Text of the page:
GRAVE LOCATION FOR HOLDERS OF THE VICTORIA CROSS
    IN THE COUNTY OF : DEVONSHIRE
    http://www.victoriacross.org.uk/devonshi.htm

    Plymouth War Memorial
    http://www.plymouth.gov.uk/warmemorials

    Stonehouse Barracks Plymouth Memorial
    Norman Augustus Finch, V.C.
    Sergeant, Royal Marines
    Joined Marines: 15th January 1908
    Medal Won: 23rd April 1918, Zeebrugge, Belgium
    Gazetted: 23rd July 1918
    Born: 26th December 1890, Handsworth, Birmingham,
    Died: 15th March 1966, St Mary's Hospital, Milton, Portsmouth, aged 75
    Medal: Royal Marines Museum, Eastney [red ribbon] (Bequeathed to the Corps)
    Details of the Award
    Serjeant Finch was second-in-command of the pompoms and Lewis guns in the foretop of Vindictive, under Lieutenant Charles N. B. Rigby, R.M.A. At one period the Vindictive was being hit every few seconds, chiefly on the upper works, from which splinters caused many casualties. It was difficult to locate the guns which were doing the most damage, but Lieutenant Rigby, Serjeant Finch and the Marines in the foretop, kept up a continuous fire with pompoms and Lewis guns, changing rapidly from one target to another, and thus keeping the enemy's fire down to some considerable extent.
    Unfortunately two heavy shells made direct hits on the foretop, which was completely exposed to enemy concentration of fire. All in the top were killed or disabled, except Sergeant Finch, who was, however, severely wounded; nevertheless he showed consummate bravery, remaining in his battered and exposed position. He once more got a Lewis gun into action, and kept up a continuous fire, harassing the enemy on the mole, until the foretop received another direct hit, the remainder of the armament being then completely put out of action. Before the top was destroyed Serjeant Finch had done invaluable work, and by his bravery undoubtedly saved many lives.
    This very gallant serjeant of the Royal Marine Artillery was selected by the 4th Battalion of Royal Marines, who were mostly Royal Marine Light Infantry, to receive the Victoria Cross under Rule 13 of the Royal Warrant, dated 29th January 1856
    A further 6 participants in the action also received the Victoria Cross by ballot.
    A memorial plaque to Norman Finch was unveiled in St Andrews Church, Eastney on 23rd April 1967. The church has since been converted into housing and the memorial was removed to the Chapel in Stonehouse Barracks in Plymouth.Portsmouth City Council named a new road in Eastney after him.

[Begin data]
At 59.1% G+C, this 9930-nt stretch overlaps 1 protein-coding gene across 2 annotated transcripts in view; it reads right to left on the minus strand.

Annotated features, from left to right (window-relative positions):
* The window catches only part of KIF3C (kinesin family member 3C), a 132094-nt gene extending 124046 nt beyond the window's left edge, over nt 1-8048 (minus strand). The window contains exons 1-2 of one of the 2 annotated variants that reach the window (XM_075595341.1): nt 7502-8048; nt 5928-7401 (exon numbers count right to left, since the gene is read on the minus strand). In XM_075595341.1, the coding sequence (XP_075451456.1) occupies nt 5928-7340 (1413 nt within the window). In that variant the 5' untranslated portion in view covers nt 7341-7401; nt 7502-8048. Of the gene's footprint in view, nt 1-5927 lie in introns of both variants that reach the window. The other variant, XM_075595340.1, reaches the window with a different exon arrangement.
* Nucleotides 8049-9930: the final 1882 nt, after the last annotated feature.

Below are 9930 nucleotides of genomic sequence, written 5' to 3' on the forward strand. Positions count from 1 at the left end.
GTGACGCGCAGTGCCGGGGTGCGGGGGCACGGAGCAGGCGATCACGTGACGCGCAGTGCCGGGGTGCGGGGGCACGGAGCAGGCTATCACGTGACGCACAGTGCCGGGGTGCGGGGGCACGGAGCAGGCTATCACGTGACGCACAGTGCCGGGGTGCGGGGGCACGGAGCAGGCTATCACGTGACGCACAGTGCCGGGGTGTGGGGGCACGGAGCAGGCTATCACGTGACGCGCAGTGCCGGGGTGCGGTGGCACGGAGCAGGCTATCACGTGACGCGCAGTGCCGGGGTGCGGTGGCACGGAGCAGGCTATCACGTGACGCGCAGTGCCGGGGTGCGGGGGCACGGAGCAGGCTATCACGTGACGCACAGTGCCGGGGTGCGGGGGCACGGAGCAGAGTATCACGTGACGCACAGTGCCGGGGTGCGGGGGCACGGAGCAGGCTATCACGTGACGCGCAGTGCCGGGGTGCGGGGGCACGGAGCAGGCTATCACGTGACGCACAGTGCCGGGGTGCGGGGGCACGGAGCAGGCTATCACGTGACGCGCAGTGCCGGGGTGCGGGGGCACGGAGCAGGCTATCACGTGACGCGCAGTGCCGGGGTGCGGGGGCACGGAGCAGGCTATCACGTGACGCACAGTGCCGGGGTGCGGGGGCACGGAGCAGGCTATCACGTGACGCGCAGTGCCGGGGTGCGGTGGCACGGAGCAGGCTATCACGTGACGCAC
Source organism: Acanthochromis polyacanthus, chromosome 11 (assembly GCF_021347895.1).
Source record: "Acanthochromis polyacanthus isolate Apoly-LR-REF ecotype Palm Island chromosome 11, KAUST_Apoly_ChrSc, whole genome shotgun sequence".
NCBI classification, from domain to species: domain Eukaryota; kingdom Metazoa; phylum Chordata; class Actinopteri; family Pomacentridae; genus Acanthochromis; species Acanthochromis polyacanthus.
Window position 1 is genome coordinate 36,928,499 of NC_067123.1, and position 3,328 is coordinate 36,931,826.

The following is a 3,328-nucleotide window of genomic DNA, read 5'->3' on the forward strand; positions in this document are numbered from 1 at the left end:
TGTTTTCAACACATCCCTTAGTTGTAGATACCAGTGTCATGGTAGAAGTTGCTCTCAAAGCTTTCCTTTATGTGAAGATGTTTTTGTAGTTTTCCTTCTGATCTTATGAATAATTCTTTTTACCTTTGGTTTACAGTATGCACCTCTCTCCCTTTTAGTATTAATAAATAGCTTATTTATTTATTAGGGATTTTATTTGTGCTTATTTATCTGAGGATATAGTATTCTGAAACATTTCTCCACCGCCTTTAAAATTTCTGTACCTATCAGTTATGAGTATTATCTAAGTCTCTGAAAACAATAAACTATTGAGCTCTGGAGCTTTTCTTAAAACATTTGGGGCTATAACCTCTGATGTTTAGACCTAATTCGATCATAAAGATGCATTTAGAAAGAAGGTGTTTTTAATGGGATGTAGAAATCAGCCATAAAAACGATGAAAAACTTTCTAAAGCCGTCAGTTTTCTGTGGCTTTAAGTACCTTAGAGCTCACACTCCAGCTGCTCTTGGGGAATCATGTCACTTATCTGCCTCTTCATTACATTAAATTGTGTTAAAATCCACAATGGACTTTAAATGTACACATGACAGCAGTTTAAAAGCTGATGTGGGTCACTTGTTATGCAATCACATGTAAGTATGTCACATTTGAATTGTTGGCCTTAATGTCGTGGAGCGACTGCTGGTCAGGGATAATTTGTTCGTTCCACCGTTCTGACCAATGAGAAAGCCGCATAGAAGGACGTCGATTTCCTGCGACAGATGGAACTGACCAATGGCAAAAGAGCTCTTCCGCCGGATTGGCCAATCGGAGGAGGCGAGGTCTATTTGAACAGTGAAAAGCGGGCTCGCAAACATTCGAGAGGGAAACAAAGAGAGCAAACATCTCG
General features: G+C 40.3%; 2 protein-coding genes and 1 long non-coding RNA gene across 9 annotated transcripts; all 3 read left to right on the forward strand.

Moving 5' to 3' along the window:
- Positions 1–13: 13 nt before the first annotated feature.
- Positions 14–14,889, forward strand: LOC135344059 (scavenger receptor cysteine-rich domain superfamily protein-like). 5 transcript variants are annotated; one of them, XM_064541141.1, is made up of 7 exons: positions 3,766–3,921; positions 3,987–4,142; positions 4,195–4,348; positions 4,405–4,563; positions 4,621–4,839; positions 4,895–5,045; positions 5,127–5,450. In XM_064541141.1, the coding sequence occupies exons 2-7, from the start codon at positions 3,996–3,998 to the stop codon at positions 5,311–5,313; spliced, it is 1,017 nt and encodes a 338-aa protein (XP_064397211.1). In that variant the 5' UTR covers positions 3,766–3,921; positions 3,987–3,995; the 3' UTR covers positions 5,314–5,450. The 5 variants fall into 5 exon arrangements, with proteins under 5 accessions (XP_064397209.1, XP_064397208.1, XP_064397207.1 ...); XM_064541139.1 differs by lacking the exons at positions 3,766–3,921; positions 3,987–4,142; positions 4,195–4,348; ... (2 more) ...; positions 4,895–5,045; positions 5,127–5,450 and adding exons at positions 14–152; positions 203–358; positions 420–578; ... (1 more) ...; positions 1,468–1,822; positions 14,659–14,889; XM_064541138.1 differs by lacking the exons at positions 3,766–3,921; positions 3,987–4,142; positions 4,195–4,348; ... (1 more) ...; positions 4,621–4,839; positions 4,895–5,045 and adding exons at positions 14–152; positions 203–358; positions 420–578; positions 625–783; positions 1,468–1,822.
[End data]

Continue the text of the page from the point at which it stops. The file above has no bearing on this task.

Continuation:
An anchor from HMS Vindictive is on display in the Memorial Garden at the Royal Marines Museum.
     
  10. Great statue in Liverpool to honour Noel Chavasse,double VC winner with Liverpool Scottish,WW1.
     

    Attached Files:

  11. Private William Jones and private George Stringer, (VCs awarded in Rourkes Drift and during Es Sinn in Mesopotamia respectively ) are buried in Philips Park cemetery in Manchester. Both graves are well tended by the VC Society, and there are a couple of memorial plaques on one of the derelict chapels

    Ive just found this site with details of a few more, including one just down the road from me. Thats found me something to do with my camera tomorrow
    http://www2.prestel.co.uk/stewart/manchest.htm
     
  12. Also: http://www.roll-of-honour.com/Leicestershire/Countesthorpe.html
    BUCKINGHAM, VC William Private, 1st Battalion, Leicestershire Regiment (6276). Killed in action 15th September, 1916, aged 29. Born Bedford, resident Countesthorpe, enlisted Leicester. Commemorated at Thiepval. Awarded Victoria Cross for conspicuous acts of bravery and devotion to duty in rescuing and rendering aid to the wounded whilst exposed to heavy fire, especially at Neuve Chapelle on the 10th and 12th March, 1915. Born in 1886, William Buckingham was taken into care of the Local authority at the age of 6, and spent his childhood at the Countesthorpe Cottage Homes. He joined the Leicester Regiment as a regular soldier in 1901, at the age of 15, and served in Egypt and India. In 1914, when the regiment was mobilised, he went to France with the Indian Expeditionary Force.

    On the 12th March 1915, he was shot in the chest, but the bullet was deflected by a pack of postcards, and again by his cartridge case eventually lodging in his right arm.

    Also a good link here: Burial location of VC holders in UK and Ireland
    http://www.victoriacross.org.uk/vcross.htm
     
  13. Canadian winner and a medic to boot, Fred Topham. Has a park named after him near my house, I'll see about getting a picture of the plaque. His grave is out in the west end of the city, there's a picture on the wiki (which is where I nicked the citation from).